Otto cites the example of a product he invented that, he claims, “would have changed human health care.” Inspired by a stay at a hospital and an unpleasant experience with a urine bottle, Otto designed a product he calls Urassist for more efficient and humane liquid waste collection. “It’s a bed-mounted urinary receptacle with a motor-powered pump,” Otto explains. “Medicare said they weren’t going to pay for it because it’s a convenience item. I said to Medicare, I’m confused — you pay for a commode to sit by the bed, which the patient has to get out of bed to use, and which often tips over after the patient is done using it. But not this?”

Otto used to own a chain of nursing homes, so he speaks from first-hand experience when he says, “The main reason people are admitted [to nursing homes] is because their caregivers at home can no longer deal with their incontinence and having to go right now.” The possibility that Urassist might empower people to help themselves rather than ask grossed-out family members for help didn’t move Medicare. “Medicare doesn’t care,” Otto says.

Last year, 82 new medical treatment devices were presented to Medicare; only two were approved for payment. “You mean to tell me the other 98 percent of those inventions were strictly garbage?” Otto says. “That boggles the imagination. Americans are being held hostage to rationed health care, and anybody that thinks we’re not doesn’t get it.”

Human health care practitioners have much to learn from animals and the vets who care for them when they’re ill. Traditionally, animals have been used to test and prove scientific discoveries that radically altered the course of human health care. Mostly, those tests resulted in the animals’ suffering and death. But what if that testing weren’t old-school testing, but a new breed of cross-species trialing? One that’s humane to the animals involved, improves their lives, AND swiftly provides scientists with more and better information that benefits us humans? What if doctors could keep pace with advances in the veterinary field, with an eye to improving their human patients’ lives?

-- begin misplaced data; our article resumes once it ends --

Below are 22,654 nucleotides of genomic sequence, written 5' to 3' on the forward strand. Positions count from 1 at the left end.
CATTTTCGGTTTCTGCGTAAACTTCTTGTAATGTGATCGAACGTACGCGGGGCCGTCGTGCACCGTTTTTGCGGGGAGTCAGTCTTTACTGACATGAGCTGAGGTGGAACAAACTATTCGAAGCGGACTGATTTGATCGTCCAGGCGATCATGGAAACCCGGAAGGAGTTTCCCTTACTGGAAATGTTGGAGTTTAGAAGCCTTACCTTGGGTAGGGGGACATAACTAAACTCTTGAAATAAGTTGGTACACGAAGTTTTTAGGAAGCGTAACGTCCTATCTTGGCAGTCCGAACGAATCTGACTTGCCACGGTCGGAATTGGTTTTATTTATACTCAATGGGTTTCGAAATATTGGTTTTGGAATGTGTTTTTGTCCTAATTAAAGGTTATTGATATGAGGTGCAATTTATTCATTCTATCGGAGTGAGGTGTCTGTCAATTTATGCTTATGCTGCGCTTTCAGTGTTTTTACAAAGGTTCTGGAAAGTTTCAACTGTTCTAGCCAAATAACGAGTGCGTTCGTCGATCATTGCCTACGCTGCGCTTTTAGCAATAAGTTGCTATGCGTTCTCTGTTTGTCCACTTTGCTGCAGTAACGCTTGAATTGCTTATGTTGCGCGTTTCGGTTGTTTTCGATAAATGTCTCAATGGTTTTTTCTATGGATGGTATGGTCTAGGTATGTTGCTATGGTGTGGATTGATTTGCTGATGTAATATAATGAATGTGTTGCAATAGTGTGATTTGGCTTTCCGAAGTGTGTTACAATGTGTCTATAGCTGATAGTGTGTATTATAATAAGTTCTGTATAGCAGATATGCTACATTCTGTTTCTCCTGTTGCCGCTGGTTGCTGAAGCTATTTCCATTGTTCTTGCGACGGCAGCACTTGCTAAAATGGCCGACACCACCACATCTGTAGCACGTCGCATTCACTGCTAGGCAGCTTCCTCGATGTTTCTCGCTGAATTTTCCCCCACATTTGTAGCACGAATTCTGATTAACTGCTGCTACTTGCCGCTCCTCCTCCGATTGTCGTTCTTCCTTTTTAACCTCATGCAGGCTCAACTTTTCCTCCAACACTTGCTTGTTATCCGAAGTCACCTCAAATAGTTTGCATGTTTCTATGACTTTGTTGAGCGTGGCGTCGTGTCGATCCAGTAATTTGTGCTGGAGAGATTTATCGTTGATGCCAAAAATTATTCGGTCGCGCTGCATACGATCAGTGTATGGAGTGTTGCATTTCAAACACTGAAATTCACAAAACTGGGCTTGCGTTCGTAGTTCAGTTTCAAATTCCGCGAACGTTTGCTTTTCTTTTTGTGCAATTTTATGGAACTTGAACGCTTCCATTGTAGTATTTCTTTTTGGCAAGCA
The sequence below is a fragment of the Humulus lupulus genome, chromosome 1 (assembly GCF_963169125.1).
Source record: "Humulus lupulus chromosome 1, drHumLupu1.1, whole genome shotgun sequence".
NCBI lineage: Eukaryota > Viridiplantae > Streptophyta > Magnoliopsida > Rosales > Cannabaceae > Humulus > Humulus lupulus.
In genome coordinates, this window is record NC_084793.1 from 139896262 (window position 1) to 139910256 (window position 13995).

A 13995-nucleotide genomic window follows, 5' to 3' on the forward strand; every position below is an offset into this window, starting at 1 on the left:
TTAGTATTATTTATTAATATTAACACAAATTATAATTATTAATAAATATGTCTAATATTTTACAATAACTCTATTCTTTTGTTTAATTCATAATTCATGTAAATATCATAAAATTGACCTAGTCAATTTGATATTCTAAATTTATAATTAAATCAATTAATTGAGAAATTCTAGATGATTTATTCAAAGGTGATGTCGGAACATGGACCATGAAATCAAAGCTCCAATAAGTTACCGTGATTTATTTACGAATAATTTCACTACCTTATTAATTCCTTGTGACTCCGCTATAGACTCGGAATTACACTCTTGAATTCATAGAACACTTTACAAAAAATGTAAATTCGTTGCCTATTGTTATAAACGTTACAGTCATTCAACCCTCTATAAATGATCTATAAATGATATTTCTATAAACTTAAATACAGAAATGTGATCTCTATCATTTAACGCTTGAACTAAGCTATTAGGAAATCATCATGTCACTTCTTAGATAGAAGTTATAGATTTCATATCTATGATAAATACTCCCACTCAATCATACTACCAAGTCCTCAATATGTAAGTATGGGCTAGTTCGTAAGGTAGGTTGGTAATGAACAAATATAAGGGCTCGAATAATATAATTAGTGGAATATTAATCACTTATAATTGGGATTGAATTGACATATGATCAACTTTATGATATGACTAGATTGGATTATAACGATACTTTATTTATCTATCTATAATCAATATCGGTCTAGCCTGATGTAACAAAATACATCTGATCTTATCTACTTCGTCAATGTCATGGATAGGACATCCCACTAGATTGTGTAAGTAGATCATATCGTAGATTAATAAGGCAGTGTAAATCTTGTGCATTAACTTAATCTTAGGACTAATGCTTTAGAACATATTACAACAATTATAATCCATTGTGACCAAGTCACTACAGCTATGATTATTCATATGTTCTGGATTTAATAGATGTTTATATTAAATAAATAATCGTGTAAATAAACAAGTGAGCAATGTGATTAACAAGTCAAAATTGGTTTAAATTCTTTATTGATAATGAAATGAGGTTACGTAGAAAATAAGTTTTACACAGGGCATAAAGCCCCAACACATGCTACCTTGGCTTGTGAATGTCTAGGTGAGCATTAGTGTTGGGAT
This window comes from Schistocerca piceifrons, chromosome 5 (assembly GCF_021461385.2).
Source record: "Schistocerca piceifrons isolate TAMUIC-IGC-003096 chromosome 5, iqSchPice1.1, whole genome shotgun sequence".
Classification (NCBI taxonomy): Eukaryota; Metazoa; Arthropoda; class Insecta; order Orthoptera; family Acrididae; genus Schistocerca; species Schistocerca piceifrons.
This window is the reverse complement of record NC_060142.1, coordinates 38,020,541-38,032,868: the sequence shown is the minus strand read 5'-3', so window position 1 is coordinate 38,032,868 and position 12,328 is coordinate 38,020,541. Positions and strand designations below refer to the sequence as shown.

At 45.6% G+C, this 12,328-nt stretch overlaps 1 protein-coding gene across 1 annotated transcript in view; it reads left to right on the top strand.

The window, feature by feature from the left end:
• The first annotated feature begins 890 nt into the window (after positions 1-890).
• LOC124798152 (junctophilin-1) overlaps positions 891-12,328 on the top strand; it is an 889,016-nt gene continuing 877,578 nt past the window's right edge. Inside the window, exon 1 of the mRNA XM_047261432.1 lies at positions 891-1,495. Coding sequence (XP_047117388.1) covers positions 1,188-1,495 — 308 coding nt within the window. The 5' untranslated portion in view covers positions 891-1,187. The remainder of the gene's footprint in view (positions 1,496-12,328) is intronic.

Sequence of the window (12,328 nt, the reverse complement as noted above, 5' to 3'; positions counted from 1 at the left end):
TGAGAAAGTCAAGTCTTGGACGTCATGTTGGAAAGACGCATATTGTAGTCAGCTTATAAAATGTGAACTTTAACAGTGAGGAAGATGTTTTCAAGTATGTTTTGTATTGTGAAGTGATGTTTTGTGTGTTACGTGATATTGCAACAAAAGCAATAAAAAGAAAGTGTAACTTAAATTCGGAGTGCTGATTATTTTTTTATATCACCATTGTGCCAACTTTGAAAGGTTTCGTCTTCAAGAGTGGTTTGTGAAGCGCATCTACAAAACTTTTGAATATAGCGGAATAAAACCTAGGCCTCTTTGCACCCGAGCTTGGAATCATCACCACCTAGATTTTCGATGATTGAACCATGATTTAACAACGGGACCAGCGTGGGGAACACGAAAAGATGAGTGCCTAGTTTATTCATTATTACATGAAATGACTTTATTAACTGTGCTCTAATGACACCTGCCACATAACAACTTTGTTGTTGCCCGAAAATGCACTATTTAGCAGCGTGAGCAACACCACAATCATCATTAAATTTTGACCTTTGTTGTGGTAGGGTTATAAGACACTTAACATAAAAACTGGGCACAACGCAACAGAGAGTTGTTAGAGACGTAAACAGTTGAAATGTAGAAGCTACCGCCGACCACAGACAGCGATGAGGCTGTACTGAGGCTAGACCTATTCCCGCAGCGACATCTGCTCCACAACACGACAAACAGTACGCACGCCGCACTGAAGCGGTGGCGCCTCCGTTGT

High-tech healing is happening now in veterinary hospitals across this country. If only the MSM would report on these advances with less bias, and the human medical community would sit up and take note, patients on two legs could benefit as much as those on four. And America could once again be a world leader in medical innovation and care.

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More on Pets and Animals at PJ Lifestyle:

What Happens to Unwanted Dogs When They’re Not Adopted

Furry Friday: Bipigasanship in the Caucus

Furry Friday: Pets Aren’t Kid Substitutes

Journalist and author Julia Szabo wrote the Pets column for the Sunday New York Post, for 11 years and now pens the "Living With Dogs" column for Dogster.com. Follow her on Twitter @PetReporter1. Photo credit: Daniel Reichert